I was on a television show early on, and I had seen what Jackie Sleight was doing for a male dancers. And I, and I was intrigued because I had never, I mean, I was dancing like, you know, New York Dancers dance, we go into a class, we dance our it’s an hour warmup. Do you know what I mean? And, and it’s just very different. It was very different. And it was like a rivalry rivalry between New York City and LA at the time, and who’s better and all that stuff. So I came to LA, I saw Jackie Sleight and I saw the way, you know, like Bill Bole was dancing and Bubba Carr and all that Aaron Cash and all those incredible people. So I came to LA and I just jumped in the water. 

Oh my gosh. I love that Jackie Sleight is part of that origin story. She’s part of mine as well. Um, I was a young convention dancling when I first met Jackie Sleight and I will never forget her, her teaching style, her way of engaging people with words, as well as with her movement. I am still riveted by her to this very day. She’s got to come on the podcast.

That woman has so much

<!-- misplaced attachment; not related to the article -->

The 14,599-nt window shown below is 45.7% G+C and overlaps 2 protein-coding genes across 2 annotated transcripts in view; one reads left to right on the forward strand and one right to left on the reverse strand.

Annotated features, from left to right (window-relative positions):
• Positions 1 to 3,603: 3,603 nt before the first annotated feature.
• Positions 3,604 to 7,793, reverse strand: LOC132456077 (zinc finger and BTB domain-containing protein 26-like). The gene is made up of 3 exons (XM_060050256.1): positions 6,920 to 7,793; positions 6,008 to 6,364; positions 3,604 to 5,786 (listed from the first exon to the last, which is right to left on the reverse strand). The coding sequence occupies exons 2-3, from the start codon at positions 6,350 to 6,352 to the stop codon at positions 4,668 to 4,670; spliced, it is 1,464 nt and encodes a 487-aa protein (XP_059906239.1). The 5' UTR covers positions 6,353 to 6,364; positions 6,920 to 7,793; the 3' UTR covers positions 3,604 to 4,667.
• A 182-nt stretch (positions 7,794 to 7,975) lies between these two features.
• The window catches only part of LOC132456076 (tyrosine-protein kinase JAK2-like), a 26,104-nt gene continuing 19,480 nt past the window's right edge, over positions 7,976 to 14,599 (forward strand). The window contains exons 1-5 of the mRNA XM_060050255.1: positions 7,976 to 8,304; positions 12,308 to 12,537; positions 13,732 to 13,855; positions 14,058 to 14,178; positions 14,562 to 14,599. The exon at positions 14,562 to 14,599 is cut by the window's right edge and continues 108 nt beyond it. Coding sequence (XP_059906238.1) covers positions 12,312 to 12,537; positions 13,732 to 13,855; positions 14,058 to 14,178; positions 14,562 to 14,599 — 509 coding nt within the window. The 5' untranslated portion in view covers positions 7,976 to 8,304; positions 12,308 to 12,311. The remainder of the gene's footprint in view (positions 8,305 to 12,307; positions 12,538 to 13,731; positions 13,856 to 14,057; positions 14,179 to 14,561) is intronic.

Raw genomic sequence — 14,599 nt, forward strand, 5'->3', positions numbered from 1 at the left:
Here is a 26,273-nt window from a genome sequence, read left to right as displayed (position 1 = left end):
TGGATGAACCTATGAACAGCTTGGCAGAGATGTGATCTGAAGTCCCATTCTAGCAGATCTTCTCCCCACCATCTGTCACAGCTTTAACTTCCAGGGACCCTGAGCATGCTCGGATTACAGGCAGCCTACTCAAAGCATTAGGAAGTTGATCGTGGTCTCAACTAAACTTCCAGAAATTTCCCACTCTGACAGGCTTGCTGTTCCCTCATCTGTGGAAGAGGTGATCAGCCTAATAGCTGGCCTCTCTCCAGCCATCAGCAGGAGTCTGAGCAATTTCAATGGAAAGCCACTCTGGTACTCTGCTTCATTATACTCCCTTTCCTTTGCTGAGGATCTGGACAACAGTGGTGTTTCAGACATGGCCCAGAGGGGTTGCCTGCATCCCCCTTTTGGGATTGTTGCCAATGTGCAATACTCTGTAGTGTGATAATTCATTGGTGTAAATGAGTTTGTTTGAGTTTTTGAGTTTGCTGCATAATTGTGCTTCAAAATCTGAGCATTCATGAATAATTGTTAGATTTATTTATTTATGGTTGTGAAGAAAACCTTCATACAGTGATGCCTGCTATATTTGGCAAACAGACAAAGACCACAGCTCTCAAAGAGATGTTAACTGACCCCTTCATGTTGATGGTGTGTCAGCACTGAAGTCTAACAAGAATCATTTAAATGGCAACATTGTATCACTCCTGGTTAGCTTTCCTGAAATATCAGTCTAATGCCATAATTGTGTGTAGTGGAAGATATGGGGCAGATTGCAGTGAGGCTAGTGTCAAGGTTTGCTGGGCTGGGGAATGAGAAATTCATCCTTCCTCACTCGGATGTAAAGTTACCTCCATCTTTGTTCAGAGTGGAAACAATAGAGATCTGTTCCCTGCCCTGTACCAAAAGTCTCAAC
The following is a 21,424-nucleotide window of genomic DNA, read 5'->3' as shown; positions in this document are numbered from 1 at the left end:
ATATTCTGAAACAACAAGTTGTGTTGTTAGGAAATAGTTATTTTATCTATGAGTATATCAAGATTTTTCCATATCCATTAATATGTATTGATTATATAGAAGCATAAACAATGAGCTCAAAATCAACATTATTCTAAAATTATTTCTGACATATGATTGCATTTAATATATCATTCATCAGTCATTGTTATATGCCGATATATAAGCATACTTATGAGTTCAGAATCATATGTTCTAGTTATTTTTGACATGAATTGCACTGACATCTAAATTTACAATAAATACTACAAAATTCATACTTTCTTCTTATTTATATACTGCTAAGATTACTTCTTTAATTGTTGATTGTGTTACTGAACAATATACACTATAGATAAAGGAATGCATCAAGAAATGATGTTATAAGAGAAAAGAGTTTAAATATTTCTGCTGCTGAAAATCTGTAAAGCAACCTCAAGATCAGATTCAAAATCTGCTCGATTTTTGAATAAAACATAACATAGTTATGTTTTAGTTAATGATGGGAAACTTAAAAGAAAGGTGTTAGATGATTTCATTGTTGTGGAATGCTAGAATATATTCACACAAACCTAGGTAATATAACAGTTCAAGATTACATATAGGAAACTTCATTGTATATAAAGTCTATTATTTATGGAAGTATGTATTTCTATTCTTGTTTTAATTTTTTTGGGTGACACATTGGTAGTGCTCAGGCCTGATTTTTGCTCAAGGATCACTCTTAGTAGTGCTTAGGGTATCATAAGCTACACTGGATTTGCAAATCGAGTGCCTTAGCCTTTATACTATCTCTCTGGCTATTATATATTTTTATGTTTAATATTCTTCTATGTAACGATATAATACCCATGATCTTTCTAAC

Legendary. Coming for you, Jackie I’m coming. Um, thank you also for dishing out some more legendary names. I hope our listeners are taking notes and doing good Googleage after this. Um, well, I’m thrilled that you, you wound up here. I wonder if our paths would have crossed otherwise, but, uh, you and I met through, I think we met personally through a mutual, uh, that’s a made up word, a mutual friend, Melanie Benz. And I think that speaks to like the interconnectivity, the importance of relationships in the industry, because it wasn’t work that brought you and I together, but work has come since then. Um, and I love that about what we do, but I think it’s unique. You know, I think in other industries, let’s say the skill is truly the most important thing. And I don’t know that that’s true for our industry. I think that on par with that is personability, professionalism, um, um, uh, uh, contribution to the process. Um, so I, yeah, I don’t know what I, I don’t, I don’t think there’s a lesson there. I guess what I’m encouraging in people is that if you’re a good person consider that, a credit on your resume, because it is helpful in the long run.  

Absolutely. A hundred percent. I think, even though I came from New York, I came to LA and I instantly met some of the greats. Like I ended up crazy enough working with Michael Peters and like, you know, Paula Abdul, yada yada, yada Vince Patterson, all the greats. And it was, I just felt like my path and I think we all as artists or dancers and we get, we get coupled up with the right energy. It’s like a matched energy. I feel so it’s like what I was putting in and what I was desiring, all the, all the, the people that came into the pathway were direct matches for me. So I think I knew about process and I, I, I loved process because it is the most important, so I wasn’t results driven. So that was really good. And I, I managed to maintain and stay that way. And through today, you know,